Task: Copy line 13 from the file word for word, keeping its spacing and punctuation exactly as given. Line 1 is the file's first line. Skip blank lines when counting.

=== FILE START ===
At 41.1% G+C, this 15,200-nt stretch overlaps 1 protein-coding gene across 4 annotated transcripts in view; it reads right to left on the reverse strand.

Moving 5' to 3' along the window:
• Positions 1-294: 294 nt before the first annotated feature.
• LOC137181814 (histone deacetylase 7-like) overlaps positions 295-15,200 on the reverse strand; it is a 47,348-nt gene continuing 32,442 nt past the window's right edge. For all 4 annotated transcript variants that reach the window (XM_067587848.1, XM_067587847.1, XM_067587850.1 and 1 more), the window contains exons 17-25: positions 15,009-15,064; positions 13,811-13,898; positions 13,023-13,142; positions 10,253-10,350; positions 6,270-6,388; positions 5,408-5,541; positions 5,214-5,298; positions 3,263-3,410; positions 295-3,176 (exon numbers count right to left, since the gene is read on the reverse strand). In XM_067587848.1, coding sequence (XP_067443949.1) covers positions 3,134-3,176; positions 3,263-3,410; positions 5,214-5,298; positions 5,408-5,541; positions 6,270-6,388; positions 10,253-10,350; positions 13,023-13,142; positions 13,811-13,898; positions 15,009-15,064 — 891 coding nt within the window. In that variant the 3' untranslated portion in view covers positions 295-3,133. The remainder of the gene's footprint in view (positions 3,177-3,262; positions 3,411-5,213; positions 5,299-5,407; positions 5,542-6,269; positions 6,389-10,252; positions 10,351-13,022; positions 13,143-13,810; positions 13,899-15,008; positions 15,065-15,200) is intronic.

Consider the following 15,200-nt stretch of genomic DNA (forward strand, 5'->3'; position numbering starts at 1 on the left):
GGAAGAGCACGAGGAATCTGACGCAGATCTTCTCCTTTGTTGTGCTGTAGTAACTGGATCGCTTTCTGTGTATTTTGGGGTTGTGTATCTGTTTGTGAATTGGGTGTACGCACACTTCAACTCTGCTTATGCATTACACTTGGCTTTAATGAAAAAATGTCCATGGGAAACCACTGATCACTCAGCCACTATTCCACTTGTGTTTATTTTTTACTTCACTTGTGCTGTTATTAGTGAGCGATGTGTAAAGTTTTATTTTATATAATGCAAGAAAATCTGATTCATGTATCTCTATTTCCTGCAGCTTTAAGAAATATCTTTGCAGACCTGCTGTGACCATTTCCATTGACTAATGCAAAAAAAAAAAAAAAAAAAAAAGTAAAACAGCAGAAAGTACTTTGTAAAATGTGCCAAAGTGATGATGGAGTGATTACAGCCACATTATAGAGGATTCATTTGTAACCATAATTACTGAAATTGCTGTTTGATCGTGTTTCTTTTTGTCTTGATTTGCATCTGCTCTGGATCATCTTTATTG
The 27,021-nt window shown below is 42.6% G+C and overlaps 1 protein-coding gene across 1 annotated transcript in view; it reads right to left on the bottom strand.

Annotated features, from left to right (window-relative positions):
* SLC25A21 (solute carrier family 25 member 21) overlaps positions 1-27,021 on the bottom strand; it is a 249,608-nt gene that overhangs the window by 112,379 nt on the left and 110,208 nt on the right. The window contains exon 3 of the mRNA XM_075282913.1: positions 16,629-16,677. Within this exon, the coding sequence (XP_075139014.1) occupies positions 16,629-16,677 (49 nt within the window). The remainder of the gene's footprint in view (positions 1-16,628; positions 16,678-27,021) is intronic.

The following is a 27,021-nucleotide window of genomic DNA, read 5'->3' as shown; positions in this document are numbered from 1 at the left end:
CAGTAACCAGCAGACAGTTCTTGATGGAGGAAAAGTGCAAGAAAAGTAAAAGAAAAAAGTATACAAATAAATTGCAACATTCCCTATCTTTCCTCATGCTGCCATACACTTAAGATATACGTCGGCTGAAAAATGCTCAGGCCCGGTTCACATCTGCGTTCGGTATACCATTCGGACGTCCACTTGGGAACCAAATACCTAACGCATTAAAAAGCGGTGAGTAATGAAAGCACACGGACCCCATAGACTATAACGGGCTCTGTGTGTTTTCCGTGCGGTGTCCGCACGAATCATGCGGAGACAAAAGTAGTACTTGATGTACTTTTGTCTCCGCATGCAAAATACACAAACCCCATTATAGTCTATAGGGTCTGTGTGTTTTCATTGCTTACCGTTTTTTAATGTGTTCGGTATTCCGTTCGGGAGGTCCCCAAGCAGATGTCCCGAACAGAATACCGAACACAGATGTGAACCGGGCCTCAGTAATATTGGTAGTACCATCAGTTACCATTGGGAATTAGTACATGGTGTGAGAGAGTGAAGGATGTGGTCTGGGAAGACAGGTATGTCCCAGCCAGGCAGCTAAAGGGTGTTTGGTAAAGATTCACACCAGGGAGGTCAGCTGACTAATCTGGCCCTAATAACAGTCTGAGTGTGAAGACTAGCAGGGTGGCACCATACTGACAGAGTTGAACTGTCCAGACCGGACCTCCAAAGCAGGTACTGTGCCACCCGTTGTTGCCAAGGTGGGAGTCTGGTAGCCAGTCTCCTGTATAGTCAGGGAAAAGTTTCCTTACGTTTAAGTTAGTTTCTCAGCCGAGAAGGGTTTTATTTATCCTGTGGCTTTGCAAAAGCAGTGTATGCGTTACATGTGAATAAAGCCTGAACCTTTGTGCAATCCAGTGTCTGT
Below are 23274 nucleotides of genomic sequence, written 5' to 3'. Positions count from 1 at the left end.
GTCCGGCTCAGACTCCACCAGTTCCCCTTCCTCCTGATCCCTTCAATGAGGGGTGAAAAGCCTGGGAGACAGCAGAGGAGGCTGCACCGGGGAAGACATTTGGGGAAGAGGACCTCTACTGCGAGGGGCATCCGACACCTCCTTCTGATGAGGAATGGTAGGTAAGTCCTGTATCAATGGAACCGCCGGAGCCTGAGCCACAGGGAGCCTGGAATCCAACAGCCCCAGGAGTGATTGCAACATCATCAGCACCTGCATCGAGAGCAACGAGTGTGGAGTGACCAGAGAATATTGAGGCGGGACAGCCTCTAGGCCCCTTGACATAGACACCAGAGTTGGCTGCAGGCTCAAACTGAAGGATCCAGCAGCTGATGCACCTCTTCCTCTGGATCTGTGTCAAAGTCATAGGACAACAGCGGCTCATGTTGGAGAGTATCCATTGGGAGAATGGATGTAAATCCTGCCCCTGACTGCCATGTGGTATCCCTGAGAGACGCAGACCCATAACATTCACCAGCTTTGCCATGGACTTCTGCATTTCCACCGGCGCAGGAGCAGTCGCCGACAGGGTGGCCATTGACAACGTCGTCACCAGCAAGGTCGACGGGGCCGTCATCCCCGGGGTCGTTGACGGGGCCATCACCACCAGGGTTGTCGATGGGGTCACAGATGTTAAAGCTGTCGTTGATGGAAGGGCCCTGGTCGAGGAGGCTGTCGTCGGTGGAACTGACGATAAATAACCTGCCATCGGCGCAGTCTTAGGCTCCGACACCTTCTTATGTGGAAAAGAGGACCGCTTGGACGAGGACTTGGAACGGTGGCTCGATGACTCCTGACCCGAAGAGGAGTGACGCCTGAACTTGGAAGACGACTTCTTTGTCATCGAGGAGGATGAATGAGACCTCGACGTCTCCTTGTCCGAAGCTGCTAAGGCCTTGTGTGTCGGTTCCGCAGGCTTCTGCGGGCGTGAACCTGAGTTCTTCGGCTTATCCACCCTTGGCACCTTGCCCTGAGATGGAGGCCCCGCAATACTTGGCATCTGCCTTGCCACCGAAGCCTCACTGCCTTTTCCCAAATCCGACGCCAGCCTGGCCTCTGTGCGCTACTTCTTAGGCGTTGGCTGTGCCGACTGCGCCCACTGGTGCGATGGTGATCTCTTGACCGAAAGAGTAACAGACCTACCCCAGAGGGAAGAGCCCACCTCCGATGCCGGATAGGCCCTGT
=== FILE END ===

GTCCGGCTCAGACTCCACCAGTTCCCCTTCCTCCTGATCCCTTCAATGAGGGGTGAAAAGCCTGGGAGACAGCAGAGGAGGCTGCACCGGGGAAGACATTTGGGGAAGAGGACCTCTACTGCGAGGGGCATCCGACACCTCCTTCTGATGAGGAATGGTAGGTAAGTCCTGTATCAATGGAACCGCCGGAGCCTGAGCCACAGGGAGCCTGGAATCCAACAGCCCCAGGAGTGATTGCAACATCATCAGCACCTGCATCGAGAGCAACGAGTGTGGAGTGACCAGAGAATATTGAGGCGGGACAGCCTCTAGGCCCCTTGACATAGACACCAGAGTTGGCTGCAGGCTCAAACTGAAGGATCCAGCAGCTGATGCACCTCTTCCTCTGGATCTGTGTCAAAGTCATAGGACAACAGCGGCTCATGTTGGAGAGTATCCATTGGGAGAATGGATGTAAATCCTGCCCCTGACTGCCATGTGGTATCCCTGAGAGACGCAGACCCATAACATTCACCAGCTTTGCCATGGACTTCTGCATTTCCACCGGCGCAGGAGCAGTCGCCGACAGGGTGGCCATTGACAACGTCGTCACCAGCAAGGTCGACGGGGCCGTCATCCCCGGGGTCGTTGACGGGGCCATCACCACCAGGGTTGTCGATGGGGTCACAGATGTTAAAGCTGTCGTTGATGGAAGGGCCCTGGTCGAGGAGGCTGTCGTCGGTGGAACTGACGATAAATAACCTGCCATCGGCGCAGTCTTAGGCTCCGACACCTTCTTATGTGGAAAAGAGGACCGCTTGGACGAGGACTTGGAACGGTGGCTCGATGACTCCTGACCCGAAGAGGAGTGACGCCTGAACTTGGAAGACGACTTCTTTGTCATCGAGGAGGATGAATGAGACCTCGACGTCTCCTTGTCCGAAGCTGCTAAGGCCTTGTGTGTCGGTTCCGCAGGCTTCTGCGGGCGTGAACCTGAGTTCTTCGGCTTATCCACCCTTGGCACCTTGCCCTGAGATGGAGGCCCCGCAATACTTGGCATCTGCCTTGCCACCGAAGCCTCACTGCCTTTTCCCAAATCCGACGCCAGCCTGGCCTCTGTGCGCTACTTCTTAGGCGTTGGCTGTGCCGACTGCGCCCACTGGTGCGATGGTGATCTCTTGACCGAAAGAGTAACAGACCTACCCCAGAGGGAAGAGCCCACCTCCGATGCCGGATAGGCCCTGT